European BAT Reference Documents (BREFs)


The IPPC-Directive (96/61/EC - codified 2008/1/EG) has introduced a framework requiring EU member states to issue operating permits for industrial installations performing activities as described in its Annex 1.  These permits must contain conditions that are based on Best Available Techniques (BAT), and aim at achieving a high level of protection of the environment as a whole. 

A key feature of the IPPC-Directive  is to stimulate an intensive exchange of information on Best Available Techniques between the European Member States and the industries considered.  For the activities of Annex 1 of the Directive, the European IPPC-Bureau organizes this exchange of information and produces BAT reference documents (BREFs).  Member States are required to take these BREFs into account when determining permit conditions for 'Annex 1'-type installations.  The Bureau carries out its work through Technical Working Groups (TWGs) comprising nominated experts from EU Member States, EFTA Countries, industry, and environmental NGOs. 

The European IPPC-Bureau is located in Sevilla, Spain.  For this reason, we refer to the activities carried out within the framework of the IPPC-Directive as 'the Sevilla process'.


Cement and Lime production Finalised (2nd version)
Ceramics Finalised
Chlor-Alkali manufacture Finalised, review in progress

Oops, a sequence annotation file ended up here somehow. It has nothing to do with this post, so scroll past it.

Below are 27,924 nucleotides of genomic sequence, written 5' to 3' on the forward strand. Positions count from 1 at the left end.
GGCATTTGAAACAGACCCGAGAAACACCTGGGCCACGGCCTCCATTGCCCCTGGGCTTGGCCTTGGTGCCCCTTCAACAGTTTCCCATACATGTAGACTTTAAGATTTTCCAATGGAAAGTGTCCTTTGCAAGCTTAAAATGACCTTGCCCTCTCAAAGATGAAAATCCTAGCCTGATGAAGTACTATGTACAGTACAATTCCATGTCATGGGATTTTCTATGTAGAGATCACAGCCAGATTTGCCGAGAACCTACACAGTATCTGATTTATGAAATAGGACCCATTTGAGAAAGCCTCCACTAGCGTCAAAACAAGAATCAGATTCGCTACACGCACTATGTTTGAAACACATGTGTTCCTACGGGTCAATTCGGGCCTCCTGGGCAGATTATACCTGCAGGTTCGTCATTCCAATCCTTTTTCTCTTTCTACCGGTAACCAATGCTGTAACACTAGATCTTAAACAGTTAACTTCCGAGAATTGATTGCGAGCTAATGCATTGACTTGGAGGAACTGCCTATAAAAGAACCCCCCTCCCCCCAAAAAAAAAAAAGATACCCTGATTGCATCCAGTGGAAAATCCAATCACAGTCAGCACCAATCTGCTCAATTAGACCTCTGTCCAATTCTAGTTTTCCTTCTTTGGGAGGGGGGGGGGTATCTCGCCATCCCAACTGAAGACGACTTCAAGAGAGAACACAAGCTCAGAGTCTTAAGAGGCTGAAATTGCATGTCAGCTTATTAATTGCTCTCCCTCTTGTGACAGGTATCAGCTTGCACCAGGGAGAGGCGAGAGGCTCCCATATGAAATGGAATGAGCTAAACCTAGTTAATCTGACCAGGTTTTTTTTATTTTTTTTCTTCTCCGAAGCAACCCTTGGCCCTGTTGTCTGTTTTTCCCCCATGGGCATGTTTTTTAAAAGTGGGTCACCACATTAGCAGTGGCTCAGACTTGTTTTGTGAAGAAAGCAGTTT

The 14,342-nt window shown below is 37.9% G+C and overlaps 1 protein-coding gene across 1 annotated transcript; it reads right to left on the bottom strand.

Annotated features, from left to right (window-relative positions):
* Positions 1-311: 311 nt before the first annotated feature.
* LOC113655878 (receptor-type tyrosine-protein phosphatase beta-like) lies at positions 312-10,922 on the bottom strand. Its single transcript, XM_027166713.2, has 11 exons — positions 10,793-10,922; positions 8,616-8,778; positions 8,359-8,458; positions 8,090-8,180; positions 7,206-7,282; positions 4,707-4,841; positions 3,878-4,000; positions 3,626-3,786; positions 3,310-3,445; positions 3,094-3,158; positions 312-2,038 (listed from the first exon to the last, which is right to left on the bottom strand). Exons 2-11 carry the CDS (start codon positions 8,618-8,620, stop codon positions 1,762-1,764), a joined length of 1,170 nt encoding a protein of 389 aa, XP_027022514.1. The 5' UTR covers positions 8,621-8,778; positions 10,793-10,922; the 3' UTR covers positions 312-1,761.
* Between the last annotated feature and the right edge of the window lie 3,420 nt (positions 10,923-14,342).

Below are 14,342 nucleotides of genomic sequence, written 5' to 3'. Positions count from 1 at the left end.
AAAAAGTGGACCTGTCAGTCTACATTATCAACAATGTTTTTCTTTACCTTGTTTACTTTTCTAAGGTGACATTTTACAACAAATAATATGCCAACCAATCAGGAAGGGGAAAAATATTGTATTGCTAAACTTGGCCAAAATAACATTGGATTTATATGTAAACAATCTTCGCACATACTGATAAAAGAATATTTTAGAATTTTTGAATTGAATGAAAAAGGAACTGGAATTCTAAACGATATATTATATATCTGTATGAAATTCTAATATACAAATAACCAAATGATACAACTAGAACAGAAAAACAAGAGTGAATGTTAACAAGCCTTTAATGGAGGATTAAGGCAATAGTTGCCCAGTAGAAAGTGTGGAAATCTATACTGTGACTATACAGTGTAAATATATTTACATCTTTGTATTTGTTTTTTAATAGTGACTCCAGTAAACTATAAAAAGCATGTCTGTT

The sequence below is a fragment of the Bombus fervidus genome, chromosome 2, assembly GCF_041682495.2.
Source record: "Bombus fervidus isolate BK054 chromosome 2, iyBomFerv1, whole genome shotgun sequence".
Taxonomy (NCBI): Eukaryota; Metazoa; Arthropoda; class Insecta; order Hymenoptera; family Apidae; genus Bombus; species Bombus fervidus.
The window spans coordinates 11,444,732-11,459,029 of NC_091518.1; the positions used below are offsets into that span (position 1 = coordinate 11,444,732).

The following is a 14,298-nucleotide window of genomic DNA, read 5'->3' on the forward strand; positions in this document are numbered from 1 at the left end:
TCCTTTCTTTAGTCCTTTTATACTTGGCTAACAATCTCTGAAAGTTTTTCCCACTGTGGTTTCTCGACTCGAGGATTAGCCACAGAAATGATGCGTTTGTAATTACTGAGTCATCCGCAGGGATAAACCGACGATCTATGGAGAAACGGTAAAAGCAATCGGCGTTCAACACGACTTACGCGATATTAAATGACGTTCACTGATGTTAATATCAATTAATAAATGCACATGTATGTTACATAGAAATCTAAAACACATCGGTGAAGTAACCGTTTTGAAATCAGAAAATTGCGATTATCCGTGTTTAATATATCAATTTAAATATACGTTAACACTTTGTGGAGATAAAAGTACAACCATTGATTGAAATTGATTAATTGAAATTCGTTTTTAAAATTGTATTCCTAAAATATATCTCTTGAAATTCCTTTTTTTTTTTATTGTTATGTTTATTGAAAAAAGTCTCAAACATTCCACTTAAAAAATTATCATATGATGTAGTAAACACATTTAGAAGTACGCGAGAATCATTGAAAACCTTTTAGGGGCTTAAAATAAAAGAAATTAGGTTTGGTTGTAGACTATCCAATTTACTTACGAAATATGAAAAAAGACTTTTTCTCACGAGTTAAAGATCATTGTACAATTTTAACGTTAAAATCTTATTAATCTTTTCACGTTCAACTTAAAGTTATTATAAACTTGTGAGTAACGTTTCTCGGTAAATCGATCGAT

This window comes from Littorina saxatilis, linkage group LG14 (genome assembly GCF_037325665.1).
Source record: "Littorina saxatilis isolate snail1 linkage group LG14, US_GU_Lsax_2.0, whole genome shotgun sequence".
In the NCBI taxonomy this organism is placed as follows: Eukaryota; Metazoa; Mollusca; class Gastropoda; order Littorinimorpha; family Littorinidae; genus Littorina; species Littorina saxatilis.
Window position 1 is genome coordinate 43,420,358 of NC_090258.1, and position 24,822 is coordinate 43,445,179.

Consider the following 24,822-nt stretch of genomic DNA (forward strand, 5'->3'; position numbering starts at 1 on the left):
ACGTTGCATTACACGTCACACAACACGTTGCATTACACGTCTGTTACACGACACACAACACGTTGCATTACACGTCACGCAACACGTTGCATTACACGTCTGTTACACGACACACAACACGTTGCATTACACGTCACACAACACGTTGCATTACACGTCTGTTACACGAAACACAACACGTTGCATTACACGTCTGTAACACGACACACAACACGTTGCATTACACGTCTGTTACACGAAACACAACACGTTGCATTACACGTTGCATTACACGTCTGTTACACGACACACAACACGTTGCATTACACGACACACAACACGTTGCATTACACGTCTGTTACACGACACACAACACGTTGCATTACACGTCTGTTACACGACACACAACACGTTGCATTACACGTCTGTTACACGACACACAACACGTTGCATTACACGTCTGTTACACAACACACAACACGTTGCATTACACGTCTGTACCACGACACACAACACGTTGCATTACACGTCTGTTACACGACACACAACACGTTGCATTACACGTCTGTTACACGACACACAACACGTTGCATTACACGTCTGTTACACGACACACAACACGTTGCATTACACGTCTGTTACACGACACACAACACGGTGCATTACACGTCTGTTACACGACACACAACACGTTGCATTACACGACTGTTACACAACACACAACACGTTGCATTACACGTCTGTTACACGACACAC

Common waste water and waste gas treatment and management systems in the chemical sector Finalised, review in progress
Cooling systems   Finalised, review in progress
Economic and cross media issues under IPPC Finalised
Emissions from storage of bulk or dangerous materials Finalised
Energy efficiency Finalised
Ferrous metal processing Finalised, review in progress
Food, drink and milk processes Finalised
Glass manufacture Finalised, review in progress
Intensive rearing of poultry and pigs Finalised, review in progress
Iron and steel production Finalised, review in progress
Large combustion plant Finalised
Large volume inorganic chemicals - Ammonia, acids & fertilisers Finalised
Large volume inorganic chemicals - Solid & others Finalised
Large volume organic chemicals Finalised, review in progress
Management of tailings and waste rock in mining activities Finalised